Satellite Internet for Rural Access/SIRA – first published 20/6/2012

I am working on a project called Satellite Internet for Rural Access (or SIRA). This project explores the impact that broadband (and a lack of) has for rural businesses in the UK. The project is founded on the philosophy that the rural economy not only needs but deserves access to broadband in order to compete with other businesses in the UK and worldwide.



The Internet is becoming increasingly integrated into our society. Internet access is now crucial for access to much information and many Government, healthcare, business, employment, educational and leisure services. It is a growing assumption that people can access the Internet and therefore these services. The relatively low provision of Internet to rural communities is therefore disadvantageous to them in cultural, educational, financial, social and political terms.
This is a shame given that the Internet can be a means for those in rural areas to minimise the problems associated with living remotely. For example, those living rurally may be geographically remote from each other and subsequently important social and business networks. Broadband connectivity can help people to stay connected and participate in online social networks which may be relevant to them. Broadband connectivity allows people to work remotely – something which might improve the employment and educational prospects of many rural dwellers. The Internet also provides access to a wider range of goods and services for those who cannot normally access these due to remoteness – for example online food shopping via supermarkets which often deliver the goods to the customer’s door.
These issues are crucial for rural businesses as well. The Scottish Executive argued in 2000 that “If we are not connected we shall not compete. Embracing the Digital Age is not an option but a necessity for success.” Internet can provide opportunities for networking with potential business contacts and collaborators and therefore prove advantageous for those businesses struggling to network in more traditional ways. A number of opportunities exist for businesses which are either only accessible online or promoted via online networks relating to particular business sectors. Furthermore, some rural businesses would benefit enormously by being able to promote their services online and maintaining an online presence.
SIRA is composed of two strands: firstly, we’re carrying out a baseline study in which I am exploring the issues that a lack of broadband imposes on rural businesses. I’m interviewing a number of businesses who do not have access to broadband and hearing their stories. Secondly, we’ll be selecting about 5 of these businesses to carry out our case study research – installing satellite broadband into the premises of the businesses (often based at home) and exploring how the businesses respond to broadband. How does broadband impact on business activities? What kinds of web-based applications are most popular/useful? Do the types of online activity become more sophisticated with increased experience? In what ways can broadband access transform rural businesses? The businesses we work with are often very small SMEs, typically based at home and with a small number of employees (if any). These business people will therefore be using their new broadband connections not only for business purposes, but also for a range of other purposes relating to their own and their family’s needs, allowing us to explore the impact of broadband on a number of levels.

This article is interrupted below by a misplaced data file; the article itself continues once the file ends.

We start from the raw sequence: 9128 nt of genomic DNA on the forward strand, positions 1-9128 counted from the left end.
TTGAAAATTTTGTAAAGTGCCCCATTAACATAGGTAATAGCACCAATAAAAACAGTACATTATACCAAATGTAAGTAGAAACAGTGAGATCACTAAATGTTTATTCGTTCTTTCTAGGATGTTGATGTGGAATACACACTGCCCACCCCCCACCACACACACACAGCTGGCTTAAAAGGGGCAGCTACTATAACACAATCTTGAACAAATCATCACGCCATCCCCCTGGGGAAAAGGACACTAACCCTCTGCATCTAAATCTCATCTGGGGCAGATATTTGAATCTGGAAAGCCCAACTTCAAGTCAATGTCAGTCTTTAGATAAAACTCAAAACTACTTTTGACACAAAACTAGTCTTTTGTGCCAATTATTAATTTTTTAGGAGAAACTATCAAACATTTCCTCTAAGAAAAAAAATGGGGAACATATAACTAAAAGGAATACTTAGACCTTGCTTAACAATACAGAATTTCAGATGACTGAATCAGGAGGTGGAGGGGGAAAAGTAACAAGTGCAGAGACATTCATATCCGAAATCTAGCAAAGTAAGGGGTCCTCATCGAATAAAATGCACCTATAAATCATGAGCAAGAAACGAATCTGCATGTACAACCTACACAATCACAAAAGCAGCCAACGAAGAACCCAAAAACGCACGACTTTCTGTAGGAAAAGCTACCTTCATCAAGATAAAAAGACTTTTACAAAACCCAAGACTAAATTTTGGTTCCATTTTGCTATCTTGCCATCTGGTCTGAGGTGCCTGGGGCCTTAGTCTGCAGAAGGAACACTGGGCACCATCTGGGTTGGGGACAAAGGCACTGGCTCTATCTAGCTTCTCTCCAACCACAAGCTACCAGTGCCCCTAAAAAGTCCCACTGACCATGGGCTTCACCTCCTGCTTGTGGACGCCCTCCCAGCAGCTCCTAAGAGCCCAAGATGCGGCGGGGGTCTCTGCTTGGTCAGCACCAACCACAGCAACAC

An exciting new development is the decision to focus on rural creative industries. We made this decision for a number of reasons, not least because creative industries tend to use the web in a more demanding way – publishing material online (e.g. images, audio and video content) rather than simply consuming the web. Rural creative industries without access to broadband therefore may be at a particular disadvantage in comparison with their urban counterparts. As well as our baseline study in Scotland we will also be carrying out a small comparative study in rural Cornwall – interviewing small creative industries to learn more about the impact broadband has in rural UK. This project is interdisciplinary – my work is on the social side, but my colleagues in Engineering will be doing some really interesting stuff with the case studies, in particular by designing new techniques to improve the Quality of Service experienced by satellite users in rural locations. The data gathered from the case studies will inform the design of these new services. We hypothesise that a wide number of socio-economic outcomes will result from enhanced broadband provision to rural creative industries such as a stronger competitive edge, enhanced business and social networking, new ways of working, more effective business publicity and a wider reach to clients and members of the community.
For more on the project please see:
On this project I am working with:
Professor Gorry Fairhurst:
A related project, DART – see: is working with users to develop new on demand booster services to deliver high capacity content such as movies to rural users.